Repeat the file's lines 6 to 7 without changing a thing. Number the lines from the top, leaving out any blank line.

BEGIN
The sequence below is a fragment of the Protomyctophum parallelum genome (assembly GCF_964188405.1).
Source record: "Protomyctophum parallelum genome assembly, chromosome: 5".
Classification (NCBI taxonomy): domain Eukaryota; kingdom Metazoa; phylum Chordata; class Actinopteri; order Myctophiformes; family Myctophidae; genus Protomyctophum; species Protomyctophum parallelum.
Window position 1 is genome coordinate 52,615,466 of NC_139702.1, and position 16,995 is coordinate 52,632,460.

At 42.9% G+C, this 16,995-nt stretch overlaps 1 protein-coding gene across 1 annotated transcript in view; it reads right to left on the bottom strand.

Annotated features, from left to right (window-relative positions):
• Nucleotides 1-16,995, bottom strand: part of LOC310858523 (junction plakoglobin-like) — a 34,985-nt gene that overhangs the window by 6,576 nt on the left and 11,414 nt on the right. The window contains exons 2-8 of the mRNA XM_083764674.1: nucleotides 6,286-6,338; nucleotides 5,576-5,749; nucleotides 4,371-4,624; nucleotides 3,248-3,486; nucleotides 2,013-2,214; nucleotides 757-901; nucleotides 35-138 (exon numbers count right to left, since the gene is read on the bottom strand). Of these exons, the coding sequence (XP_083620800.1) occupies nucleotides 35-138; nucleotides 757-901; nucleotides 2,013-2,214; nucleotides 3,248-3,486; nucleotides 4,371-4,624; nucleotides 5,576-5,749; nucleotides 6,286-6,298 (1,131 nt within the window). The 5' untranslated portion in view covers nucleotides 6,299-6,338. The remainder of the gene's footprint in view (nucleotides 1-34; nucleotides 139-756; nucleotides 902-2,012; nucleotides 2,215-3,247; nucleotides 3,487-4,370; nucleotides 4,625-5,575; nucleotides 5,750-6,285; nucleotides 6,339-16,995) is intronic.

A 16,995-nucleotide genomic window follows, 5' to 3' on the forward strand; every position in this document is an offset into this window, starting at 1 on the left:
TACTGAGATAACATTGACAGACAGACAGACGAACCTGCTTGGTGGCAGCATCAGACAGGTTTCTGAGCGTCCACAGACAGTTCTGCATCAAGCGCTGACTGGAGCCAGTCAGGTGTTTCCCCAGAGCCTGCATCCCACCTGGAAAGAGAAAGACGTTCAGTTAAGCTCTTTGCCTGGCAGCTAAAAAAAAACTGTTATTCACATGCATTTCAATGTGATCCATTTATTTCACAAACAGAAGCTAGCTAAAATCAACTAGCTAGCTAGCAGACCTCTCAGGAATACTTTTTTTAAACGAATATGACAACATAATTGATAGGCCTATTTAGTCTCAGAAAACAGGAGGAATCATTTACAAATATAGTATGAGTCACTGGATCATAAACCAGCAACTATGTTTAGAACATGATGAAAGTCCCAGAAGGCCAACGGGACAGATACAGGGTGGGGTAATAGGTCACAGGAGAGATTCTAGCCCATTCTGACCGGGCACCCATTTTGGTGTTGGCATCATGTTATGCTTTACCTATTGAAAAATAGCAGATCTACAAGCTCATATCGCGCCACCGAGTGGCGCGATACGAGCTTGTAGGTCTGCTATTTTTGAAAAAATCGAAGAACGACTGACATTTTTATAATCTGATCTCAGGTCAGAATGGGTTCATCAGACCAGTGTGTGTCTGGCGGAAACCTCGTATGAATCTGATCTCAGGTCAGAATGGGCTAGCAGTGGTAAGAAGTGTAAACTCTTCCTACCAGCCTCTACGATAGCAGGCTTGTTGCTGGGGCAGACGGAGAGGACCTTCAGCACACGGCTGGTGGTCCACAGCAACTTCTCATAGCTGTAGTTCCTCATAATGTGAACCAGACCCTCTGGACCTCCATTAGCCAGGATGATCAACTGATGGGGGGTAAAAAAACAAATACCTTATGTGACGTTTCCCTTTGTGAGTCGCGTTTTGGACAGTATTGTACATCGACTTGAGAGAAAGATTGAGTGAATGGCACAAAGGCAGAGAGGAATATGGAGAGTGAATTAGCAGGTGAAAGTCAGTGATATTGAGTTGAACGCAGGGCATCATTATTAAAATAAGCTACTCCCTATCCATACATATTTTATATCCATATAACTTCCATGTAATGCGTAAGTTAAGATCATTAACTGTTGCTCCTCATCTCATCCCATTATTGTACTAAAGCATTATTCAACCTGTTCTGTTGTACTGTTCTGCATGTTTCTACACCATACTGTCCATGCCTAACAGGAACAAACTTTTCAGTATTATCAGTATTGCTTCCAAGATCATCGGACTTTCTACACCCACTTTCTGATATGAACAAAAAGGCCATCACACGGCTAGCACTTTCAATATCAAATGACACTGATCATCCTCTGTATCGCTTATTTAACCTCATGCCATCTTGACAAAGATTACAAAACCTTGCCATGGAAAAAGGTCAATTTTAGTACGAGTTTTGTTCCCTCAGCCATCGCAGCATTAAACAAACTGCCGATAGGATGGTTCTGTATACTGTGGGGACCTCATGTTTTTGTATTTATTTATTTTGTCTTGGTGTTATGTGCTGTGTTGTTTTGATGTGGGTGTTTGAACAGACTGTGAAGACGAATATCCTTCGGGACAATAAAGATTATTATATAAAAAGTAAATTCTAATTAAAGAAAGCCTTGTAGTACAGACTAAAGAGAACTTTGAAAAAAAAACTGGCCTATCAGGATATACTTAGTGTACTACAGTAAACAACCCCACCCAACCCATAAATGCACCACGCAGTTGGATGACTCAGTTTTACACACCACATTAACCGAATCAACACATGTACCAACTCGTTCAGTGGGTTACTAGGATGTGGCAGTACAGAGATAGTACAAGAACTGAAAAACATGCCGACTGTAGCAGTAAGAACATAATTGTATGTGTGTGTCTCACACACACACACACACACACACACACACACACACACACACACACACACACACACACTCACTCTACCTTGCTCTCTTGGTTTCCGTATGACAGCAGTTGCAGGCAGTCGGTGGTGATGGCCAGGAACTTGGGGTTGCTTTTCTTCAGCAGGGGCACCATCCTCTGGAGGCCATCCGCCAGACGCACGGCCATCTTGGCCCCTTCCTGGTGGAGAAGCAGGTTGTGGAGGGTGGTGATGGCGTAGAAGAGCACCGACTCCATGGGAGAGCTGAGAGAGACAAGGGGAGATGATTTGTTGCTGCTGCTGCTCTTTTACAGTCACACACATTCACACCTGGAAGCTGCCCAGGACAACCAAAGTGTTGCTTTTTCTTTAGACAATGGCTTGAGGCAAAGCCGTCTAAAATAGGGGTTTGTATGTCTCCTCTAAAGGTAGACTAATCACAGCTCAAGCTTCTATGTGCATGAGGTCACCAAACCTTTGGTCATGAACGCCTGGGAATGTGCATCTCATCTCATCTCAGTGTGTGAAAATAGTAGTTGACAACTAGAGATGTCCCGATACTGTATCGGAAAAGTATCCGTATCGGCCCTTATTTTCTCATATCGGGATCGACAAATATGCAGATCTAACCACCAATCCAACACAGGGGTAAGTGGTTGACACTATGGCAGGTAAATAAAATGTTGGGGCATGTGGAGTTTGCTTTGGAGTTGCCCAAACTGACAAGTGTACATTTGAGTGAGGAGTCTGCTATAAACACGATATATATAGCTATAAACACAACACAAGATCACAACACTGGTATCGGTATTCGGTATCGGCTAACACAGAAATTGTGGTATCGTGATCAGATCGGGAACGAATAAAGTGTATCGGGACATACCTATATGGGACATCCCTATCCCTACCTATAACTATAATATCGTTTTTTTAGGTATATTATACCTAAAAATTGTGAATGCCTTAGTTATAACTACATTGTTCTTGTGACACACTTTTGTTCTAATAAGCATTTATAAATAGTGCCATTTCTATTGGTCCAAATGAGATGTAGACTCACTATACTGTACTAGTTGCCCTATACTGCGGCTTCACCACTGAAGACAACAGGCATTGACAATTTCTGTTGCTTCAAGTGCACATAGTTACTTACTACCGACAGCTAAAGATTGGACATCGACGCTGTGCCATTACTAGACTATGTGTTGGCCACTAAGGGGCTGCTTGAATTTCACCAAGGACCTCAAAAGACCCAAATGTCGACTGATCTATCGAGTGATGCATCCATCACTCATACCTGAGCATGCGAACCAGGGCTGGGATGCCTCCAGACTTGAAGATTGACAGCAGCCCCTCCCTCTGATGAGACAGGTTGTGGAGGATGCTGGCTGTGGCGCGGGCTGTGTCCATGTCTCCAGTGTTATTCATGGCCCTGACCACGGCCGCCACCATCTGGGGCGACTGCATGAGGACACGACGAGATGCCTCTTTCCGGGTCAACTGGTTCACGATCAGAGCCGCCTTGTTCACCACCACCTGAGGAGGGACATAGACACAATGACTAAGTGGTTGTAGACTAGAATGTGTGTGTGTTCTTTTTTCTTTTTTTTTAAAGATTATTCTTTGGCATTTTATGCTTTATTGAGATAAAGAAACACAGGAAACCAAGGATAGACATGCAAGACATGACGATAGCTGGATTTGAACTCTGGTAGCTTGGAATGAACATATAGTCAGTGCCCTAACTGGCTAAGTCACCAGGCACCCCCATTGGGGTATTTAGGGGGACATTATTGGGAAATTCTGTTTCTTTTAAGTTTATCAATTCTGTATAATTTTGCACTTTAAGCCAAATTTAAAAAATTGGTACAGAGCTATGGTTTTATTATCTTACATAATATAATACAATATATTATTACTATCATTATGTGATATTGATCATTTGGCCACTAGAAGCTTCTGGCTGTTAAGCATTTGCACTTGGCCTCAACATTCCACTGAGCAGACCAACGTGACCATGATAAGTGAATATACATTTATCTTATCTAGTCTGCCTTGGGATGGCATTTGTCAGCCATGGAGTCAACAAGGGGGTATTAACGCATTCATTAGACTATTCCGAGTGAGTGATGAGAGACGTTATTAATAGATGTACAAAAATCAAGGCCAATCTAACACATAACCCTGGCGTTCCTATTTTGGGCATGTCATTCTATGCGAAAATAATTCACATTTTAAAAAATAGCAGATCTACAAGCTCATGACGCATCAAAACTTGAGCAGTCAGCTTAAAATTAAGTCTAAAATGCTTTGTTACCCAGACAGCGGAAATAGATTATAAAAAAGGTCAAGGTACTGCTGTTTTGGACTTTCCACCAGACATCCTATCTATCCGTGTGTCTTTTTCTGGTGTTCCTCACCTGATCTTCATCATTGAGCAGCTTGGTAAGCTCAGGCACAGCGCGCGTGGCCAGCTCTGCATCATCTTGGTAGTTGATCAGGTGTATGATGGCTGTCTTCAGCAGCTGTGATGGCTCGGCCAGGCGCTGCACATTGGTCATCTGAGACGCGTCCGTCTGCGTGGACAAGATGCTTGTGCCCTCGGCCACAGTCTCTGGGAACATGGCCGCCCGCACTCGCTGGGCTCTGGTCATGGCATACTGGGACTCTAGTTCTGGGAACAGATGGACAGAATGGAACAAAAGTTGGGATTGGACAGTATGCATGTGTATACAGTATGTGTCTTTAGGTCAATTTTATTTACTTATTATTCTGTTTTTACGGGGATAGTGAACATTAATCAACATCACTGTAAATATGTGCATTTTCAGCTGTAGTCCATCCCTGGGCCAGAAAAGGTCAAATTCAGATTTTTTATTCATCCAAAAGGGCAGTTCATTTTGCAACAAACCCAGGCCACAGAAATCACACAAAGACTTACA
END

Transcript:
Annotated features, from left to right (window-relative positions):
• Nucleotides 1-16,995, bottom strand: part of LOC310858523 (junction plakoglobin-like) — a 34,985-nt gene that overhangs the window by 6,576 nt on the left and 11,414 nt on the right. The window contains exons 2-8 of the mRNA XM_083764674.1: nucleotides 6,286-6,338; nucleotides 5,576-5,749; nucleotides 4,371-4,624; nucleotides 3,248-3,486; nucleotides 2,013-2,214; nucleotides 757-901; nucleotides 35-138 (exon numbers count right to left, since the gene is read on the bottom strand). Of these exons, the coding sequence (XP_083620800.1) occupies nucleotides 35-138; nucleotides 757-901; nucleotides 2,013-2,214; nucleotides 3,248-3,486; nucleotides 4,371-4,624; nucleotides 5,576-5,749; nucleotides 6,286-6,298 (1,131 nt within the window). The 5' untranslated portion in view covers nucleotides 6,299-6,338. The remainder of the gene's footprint in view (nucleotides 1-34; nucleotides 139-756; nucleotides 902-2,012; nucleotides 2,215-3,247; nucleotides 3,487-4,370; nucleotides 4,625-5,575; nucleotides 5,750-6,285; nucleotides 6,339-16,995) is intronic.